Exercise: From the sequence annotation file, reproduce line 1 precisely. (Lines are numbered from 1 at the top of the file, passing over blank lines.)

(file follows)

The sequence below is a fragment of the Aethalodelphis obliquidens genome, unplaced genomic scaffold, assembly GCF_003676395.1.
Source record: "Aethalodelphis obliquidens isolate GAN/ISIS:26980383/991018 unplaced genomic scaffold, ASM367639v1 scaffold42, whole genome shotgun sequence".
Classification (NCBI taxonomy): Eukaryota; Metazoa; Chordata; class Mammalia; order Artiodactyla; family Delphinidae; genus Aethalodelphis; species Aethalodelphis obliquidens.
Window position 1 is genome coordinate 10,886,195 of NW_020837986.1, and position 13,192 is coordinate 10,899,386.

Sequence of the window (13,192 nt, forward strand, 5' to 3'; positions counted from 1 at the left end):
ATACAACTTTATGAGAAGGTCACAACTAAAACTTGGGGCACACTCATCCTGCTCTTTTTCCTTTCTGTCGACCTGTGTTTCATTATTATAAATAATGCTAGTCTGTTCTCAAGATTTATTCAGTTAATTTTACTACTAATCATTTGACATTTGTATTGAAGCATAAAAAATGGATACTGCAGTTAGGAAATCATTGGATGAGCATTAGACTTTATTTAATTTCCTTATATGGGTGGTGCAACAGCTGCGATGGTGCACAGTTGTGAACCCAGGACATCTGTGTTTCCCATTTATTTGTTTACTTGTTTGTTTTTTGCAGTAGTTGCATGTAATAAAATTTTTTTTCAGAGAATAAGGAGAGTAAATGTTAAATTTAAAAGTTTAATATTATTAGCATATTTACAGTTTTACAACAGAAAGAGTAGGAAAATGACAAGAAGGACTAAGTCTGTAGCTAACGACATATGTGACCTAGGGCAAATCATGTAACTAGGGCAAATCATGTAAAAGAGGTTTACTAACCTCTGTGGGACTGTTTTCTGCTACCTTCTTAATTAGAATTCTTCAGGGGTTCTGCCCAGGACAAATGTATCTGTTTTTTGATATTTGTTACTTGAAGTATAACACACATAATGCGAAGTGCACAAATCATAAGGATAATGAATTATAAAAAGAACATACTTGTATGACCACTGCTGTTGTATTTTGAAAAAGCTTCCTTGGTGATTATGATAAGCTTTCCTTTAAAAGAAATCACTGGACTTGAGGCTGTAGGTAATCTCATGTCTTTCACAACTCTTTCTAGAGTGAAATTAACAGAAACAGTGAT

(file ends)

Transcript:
The sequence below is a fragment of the Aethalodelphis obliquidens genome, unplaced genomic scaffold, assembly GCF_003676395.1.